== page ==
Most scientific studies make sense, which is another way of saying that they fit with our everyday experience. Occasionally, though, I bump into a science paper that contradicts something I've long believed in. That's what happened to me when I read about a classic study from the 1980s led by the psychologists Thomas Gilovich and Amos Tversky.
The scientists were interested in how people perceive patterns, and why we so often see patterns that don't actually exist. So far, so obvious: just consider the gambler in Vegas who's convinced that he's found the lucky slot machine. The insight of these scientists, however, was that such delusions weren't confined to casinos or people who didn't know about random number generators. And so they decided to pick an unusual data set: the shots taken by the Philadelphia 76ers basketball team during the 1980-81 season.
What does basketball have to do with false patterns? The scientists noticed that sports fans tended to believe that basketball players were streaky athletes, who went through distinct hot and cold periods. In fact, there was even a name for this phenomenon: "the hot hand." So Tversky and Gilovich decided to conduct a little research experiment. Their question was simple: do players make more shots when they are "hot," or do we just imagine that they make more shots? Is "the hot hand" a real phenomenon?
Tversky and Gilovich began the investigation by sifting through years of 76er statistics. They looked at every single shot taken by every single player, and recorded whether or not that shot had been preceded by a string of hits or misses. (The 76ers were one of the few NBA teams that kept track of the order in which shots were taken.) If "the hot hand" was a real phenomenon, then players should have a higher field goal percentage after making several previous shots. The streak should elevate their game.
So what did the scientists find? There was absolutely no evidence of "the hot hand." A player's chance of making a shot was not affected by whether or not his previous shots had gone in. Each field goal attempt was its own independent event. The short runs experienced by the 76ers were no different than the short runs that naturally emerge from any random process. Taking a jumper was like flipping a coin. The streaks were a figment of our imagination.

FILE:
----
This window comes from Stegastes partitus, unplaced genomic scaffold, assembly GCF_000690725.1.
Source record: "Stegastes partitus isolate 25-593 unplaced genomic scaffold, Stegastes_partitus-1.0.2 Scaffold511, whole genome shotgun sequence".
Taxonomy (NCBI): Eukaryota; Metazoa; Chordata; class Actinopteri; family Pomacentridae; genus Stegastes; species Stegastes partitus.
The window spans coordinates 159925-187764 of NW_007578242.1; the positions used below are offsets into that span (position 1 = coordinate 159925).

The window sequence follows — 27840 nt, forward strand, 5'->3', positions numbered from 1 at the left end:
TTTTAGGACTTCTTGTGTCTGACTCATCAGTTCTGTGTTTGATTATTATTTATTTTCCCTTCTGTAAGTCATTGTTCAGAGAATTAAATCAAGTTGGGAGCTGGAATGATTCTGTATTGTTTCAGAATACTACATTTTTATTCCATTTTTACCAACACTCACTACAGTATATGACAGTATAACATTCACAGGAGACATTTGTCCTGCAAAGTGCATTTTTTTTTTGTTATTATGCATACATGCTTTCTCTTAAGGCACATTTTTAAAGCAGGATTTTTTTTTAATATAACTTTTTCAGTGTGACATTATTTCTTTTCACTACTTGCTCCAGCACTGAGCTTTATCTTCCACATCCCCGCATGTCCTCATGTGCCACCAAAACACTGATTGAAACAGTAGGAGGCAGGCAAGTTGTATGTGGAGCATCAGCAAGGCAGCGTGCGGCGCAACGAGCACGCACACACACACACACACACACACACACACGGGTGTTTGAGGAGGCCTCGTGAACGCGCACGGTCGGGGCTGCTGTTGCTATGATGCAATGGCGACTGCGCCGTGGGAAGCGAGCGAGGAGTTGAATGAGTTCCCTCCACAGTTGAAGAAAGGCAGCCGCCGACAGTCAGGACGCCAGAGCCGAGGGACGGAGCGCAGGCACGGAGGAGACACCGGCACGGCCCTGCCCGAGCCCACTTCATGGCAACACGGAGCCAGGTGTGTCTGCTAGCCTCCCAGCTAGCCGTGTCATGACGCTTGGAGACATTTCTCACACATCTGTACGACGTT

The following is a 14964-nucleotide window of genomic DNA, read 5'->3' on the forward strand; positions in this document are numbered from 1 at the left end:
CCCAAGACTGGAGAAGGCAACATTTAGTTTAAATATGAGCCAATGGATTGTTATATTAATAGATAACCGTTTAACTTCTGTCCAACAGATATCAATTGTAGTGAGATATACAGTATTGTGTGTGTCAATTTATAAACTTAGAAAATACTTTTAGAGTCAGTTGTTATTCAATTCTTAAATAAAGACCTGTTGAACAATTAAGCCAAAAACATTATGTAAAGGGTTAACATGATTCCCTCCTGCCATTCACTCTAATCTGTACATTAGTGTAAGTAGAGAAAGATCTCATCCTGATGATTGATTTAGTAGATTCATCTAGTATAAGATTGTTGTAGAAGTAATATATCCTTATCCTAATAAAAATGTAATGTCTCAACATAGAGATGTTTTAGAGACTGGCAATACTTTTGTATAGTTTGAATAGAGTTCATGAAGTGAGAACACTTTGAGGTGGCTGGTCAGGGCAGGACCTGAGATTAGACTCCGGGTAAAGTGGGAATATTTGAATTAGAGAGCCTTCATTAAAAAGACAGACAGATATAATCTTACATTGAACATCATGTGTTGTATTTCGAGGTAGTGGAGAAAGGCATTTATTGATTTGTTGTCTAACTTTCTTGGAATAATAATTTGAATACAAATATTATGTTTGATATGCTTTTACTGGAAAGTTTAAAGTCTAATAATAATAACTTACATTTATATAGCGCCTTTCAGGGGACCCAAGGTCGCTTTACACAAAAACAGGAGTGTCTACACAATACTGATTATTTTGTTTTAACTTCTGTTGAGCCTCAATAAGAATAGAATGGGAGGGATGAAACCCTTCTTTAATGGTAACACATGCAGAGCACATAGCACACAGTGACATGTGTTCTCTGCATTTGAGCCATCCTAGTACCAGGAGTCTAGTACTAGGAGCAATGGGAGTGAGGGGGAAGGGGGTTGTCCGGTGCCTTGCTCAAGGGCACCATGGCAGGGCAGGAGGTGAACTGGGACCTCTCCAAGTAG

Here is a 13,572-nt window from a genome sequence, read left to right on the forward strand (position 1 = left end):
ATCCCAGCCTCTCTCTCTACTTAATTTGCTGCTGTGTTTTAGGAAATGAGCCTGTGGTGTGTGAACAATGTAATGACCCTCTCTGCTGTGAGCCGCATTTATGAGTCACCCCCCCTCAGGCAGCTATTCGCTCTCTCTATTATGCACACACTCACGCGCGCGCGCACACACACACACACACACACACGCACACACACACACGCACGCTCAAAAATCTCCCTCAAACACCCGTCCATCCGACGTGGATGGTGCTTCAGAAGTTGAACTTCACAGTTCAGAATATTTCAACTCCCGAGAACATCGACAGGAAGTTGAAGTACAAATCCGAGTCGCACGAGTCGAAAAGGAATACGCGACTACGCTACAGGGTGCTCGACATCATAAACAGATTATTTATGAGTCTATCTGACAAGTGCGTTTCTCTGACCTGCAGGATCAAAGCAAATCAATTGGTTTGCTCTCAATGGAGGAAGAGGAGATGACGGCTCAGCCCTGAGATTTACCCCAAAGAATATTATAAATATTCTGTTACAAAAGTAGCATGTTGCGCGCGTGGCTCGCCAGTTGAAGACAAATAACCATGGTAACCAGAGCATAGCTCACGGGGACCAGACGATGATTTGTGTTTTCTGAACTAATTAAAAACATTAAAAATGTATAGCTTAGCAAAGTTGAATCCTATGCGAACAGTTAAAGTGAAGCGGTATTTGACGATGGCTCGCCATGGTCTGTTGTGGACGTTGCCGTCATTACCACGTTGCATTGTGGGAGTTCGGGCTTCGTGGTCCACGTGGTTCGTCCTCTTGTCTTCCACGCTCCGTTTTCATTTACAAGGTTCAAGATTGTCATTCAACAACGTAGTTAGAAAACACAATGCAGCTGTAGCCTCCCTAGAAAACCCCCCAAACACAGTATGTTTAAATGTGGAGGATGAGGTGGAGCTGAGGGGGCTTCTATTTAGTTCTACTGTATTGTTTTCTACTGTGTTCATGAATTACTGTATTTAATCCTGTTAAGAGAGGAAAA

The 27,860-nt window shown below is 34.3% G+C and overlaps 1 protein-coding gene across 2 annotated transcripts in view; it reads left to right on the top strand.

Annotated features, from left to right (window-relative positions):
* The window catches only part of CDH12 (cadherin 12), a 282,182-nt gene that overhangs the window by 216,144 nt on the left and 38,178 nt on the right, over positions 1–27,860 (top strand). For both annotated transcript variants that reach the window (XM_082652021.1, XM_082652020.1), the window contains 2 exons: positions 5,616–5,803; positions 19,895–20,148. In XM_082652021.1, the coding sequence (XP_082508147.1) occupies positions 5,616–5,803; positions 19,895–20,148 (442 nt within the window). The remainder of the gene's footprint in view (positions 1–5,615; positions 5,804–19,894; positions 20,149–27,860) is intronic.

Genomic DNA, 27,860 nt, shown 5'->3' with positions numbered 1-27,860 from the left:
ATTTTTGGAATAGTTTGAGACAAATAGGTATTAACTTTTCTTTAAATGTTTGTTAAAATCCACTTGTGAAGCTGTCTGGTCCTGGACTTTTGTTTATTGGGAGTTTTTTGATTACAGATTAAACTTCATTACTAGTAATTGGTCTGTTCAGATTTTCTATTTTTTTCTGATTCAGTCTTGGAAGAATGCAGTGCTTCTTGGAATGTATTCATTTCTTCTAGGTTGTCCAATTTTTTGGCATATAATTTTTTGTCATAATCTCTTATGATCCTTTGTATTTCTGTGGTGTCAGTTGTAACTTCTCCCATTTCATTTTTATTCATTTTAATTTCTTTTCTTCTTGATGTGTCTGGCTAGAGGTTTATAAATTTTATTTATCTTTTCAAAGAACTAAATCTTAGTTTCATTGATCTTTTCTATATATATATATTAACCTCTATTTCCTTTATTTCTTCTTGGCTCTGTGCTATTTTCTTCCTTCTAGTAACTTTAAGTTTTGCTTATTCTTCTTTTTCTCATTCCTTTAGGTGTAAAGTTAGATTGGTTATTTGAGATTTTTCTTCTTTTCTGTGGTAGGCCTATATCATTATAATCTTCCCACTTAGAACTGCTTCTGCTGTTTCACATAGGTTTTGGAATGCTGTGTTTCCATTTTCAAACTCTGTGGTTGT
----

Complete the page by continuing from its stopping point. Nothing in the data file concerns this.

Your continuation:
The 76ers were shocked by the evidence. Andrew Toney, the 76ers shooting guard, was particularly hard to convince: he was sure that he was a streaky shooter, who went through distinct "hot" and "cold" periods. But the statistics told a different story. During the regular season, Toney made 46 percent of all of his shots. After hitting three shots in a row ? a sure sign that he was now "in the zone" ? Toney's field goal percentage dropped to 34 percent. When Toney thought he was "hot," he was actually freezing cold. And when he thought he was cold, he was just getting warmed up: after missing three shots in a row, Toney made 52 percent of his shots, which was significantly higher than his normal average.
But maybe the 76ers were a statistical outlier. After all, according to a survey conducted by the scientists, 91 percent of serious NBA fans believed in "the hot hand." They just knew that players were streaky. So Tversky and Gilovich decided to analyze another basketball team: the Boston Celtics. This time, they looked at free throw attempts, and not just field goals. Once again, they found absolutely no evidence of hot hands. Larry Bird was just like Andrew Toney: after making several free throws in a row, his free throw percentage actually declined. Bird got complacent, and started missing shots he should have made.
What I find most interesting about this study is that even though I know it's true ? Kobe and Lebron just seem like they're in "the zone" ? I still can't help but believe in the streakiness of NBA players. (After Kobe makes a few shots in a row, I want him to get passed the ball again. And again.) But that belief, like so many of the beliefs generated by the mind, is just a carefully engineered illusion. The world is more random than we can imagine. That's what our mind just can't understand.